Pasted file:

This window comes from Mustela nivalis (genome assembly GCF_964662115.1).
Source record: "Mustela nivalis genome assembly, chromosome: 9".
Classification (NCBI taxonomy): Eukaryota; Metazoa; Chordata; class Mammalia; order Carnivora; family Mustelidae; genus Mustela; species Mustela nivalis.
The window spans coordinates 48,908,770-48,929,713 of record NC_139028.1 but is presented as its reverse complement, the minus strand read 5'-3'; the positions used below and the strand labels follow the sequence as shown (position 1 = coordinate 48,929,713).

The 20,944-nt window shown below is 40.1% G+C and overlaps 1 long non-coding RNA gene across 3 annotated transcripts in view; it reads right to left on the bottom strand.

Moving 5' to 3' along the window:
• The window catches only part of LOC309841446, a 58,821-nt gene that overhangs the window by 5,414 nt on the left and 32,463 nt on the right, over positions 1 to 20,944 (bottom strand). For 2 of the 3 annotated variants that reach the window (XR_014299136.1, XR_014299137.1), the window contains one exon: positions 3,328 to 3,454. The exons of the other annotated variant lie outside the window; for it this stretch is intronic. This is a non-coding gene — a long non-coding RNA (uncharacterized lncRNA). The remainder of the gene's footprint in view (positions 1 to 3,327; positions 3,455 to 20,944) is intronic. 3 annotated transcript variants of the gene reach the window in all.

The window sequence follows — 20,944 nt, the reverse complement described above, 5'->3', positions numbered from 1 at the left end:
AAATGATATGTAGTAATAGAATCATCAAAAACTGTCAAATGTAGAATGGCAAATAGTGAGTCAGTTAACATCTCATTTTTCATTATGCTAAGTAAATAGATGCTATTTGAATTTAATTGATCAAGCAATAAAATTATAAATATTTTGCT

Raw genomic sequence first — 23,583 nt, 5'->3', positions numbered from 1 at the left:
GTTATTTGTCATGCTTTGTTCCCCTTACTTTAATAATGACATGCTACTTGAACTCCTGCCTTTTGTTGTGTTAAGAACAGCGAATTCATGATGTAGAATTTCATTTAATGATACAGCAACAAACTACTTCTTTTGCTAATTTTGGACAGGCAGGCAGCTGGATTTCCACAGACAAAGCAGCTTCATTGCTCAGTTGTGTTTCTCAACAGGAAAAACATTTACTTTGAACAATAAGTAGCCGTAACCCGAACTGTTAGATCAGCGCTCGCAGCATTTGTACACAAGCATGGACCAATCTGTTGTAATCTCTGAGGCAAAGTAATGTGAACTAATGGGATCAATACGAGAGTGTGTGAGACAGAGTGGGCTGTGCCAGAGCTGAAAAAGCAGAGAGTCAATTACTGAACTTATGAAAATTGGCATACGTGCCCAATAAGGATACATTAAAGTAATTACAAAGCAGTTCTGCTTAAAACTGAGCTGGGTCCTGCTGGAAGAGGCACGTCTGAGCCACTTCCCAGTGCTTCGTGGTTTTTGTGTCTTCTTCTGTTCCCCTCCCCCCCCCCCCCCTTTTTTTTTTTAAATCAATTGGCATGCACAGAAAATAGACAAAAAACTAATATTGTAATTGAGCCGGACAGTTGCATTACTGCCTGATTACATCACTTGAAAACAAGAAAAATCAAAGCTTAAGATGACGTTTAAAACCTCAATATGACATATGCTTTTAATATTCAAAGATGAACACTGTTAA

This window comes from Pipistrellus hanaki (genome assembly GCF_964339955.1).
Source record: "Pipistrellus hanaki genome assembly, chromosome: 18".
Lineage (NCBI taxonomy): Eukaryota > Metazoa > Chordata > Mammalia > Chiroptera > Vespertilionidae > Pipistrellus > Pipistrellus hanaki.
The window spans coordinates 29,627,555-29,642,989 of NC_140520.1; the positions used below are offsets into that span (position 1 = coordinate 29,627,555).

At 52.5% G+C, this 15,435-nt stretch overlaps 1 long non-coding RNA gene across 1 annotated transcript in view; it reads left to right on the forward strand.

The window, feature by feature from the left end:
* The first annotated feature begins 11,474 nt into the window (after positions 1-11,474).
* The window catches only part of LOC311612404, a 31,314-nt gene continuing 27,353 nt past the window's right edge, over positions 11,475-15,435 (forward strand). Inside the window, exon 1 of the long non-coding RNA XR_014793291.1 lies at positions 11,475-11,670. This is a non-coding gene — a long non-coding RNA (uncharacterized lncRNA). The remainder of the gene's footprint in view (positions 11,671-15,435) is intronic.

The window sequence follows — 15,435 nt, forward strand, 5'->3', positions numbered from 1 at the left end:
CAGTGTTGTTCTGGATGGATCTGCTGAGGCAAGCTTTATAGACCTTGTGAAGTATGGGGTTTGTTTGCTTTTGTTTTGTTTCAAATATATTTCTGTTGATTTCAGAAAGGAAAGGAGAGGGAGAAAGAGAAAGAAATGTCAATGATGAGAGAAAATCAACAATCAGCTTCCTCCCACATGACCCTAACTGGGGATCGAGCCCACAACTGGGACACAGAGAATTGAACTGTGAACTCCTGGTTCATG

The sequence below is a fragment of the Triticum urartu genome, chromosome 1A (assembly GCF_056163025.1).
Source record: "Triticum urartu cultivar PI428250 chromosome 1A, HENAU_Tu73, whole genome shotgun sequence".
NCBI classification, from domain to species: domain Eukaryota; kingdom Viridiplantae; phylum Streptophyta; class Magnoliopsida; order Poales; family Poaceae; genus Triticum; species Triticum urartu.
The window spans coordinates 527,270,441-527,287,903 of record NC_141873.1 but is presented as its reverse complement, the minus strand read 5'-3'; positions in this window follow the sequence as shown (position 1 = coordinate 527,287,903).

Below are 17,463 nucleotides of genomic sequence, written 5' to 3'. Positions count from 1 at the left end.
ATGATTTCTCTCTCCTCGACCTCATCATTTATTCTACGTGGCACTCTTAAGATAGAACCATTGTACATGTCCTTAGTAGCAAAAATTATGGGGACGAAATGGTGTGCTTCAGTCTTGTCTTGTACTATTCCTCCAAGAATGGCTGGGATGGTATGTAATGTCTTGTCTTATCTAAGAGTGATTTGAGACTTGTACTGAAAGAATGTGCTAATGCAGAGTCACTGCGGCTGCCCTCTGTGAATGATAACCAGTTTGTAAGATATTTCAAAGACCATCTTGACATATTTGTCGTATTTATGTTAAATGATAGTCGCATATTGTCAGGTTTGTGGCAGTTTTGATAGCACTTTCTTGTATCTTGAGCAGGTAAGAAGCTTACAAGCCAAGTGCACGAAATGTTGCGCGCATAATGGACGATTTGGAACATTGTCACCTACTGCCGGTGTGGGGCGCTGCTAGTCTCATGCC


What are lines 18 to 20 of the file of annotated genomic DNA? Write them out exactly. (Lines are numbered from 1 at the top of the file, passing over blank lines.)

* The first annotated feature begins 11,474 nt into the window (after positions 1-11,474).
* The window catches only part of LOC311612404, a 31,314-nt gene continuing 27,353 nt past the window's right edge, over positions 11,475-15,435 (forward strand). Inside the window, exon 1 of the long non-coding RNA XR_014793291.1 lies at positions 11,475-11,670. This is a non-coding gene — a long non-coding RNA (uncharacterized lncRNA). The remainder of the gene's footprint in view (positions 11,671-15,435) is intronic.

The window sequence follows — 15,435 nt, forward strand, 5'->3', positions numbered from 1 at the left end: